Veterans Rights & Military Leave
Federal Law: USERRA
The Uniformed Services Employment and Reemployment Rights Act of 1994 (USERRA) was signed into law on October 13, 1994. USERRA clarified and strengthened the Veterans’ Reemployment Rights Act.
USERRA potentially covers every individual in the country who serves in or has served in the uniformed services, and applies to all employers in the public and private sectors, including federal employers.
The law seeks to ensure that those who serve their country can retain their civilian employment and benefits, and can seek employment free from discrimination because of their service.
In general, USERRA provides that returning service members are entitled to re-employment in the job that they would have attained had they not been absent for military service (a provision known as the “escalator” principle), with the same seniority, status and pay, as well as other rights and benefits determined by seniority.
However, USERRA also requires that reasonable efforts (such as training or retraining) be made to enable returning service members to refresh or upgrade their skills to help them qualify for reemployment.
The law provides for alternative reemployment positions if the service member cannot qualify for the “escalator” position.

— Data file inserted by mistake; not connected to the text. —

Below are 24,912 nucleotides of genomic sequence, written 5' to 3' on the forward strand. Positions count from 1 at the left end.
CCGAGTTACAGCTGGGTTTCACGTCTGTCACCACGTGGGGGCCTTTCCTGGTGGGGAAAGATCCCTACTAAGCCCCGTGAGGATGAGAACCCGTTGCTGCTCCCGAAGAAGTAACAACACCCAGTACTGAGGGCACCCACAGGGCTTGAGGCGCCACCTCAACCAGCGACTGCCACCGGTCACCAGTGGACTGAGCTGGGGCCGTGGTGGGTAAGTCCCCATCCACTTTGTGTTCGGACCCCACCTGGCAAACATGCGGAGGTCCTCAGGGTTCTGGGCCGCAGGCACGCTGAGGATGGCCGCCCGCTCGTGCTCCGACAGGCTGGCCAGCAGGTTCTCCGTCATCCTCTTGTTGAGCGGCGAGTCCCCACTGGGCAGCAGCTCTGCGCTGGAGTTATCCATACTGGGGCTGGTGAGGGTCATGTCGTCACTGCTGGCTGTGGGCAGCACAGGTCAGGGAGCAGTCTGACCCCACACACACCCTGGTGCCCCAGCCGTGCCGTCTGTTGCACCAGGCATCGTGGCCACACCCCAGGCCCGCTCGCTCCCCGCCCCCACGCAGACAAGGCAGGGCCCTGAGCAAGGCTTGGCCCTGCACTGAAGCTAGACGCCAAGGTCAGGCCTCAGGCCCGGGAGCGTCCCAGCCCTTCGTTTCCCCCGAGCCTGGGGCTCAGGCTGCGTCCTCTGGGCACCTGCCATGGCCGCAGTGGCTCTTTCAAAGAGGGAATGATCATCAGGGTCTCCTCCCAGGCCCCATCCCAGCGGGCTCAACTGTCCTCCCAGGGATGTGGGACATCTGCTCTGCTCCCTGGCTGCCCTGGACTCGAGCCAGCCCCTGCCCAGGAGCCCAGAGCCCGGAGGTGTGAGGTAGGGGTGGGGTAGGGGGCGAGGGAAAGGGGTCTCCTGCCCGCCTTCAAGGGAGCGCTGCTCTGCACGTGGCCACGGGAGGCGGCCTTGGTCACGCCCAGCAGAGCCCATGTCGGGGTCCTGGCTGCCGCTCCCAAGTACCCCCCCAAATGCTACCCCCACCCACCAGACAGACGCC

USERRA also reaffirms and clarifies that while an individual is performing military service, he or she is deemed to be on a furlough or leave of absence and is entitled to the non-seniority rights accorded other individuals on non-military leaves of absence.
Individuals performing military duty of more than 30 days may elect to continue employer sponsored health care for up to 18 months; however, they may be required to pay up to 102 percent of the full premium.
For military service of less than 31 days, health care coverage is provided as if the service member had remained employed.
USERRA clarifies pension plan coverage by making explicit that all pension plans are protected.
In addition, USERRA provides enhanced protection for disabled veterans, requiring employers to make reasonable efforts to accommodate the disability.
Connecticut law requires employers to grant a leave of absence to any employee who is required to attend military reserve or national guard meetings or drills during regular working hours.
Connecticut law also forbids discrimination against members of the armed forces.
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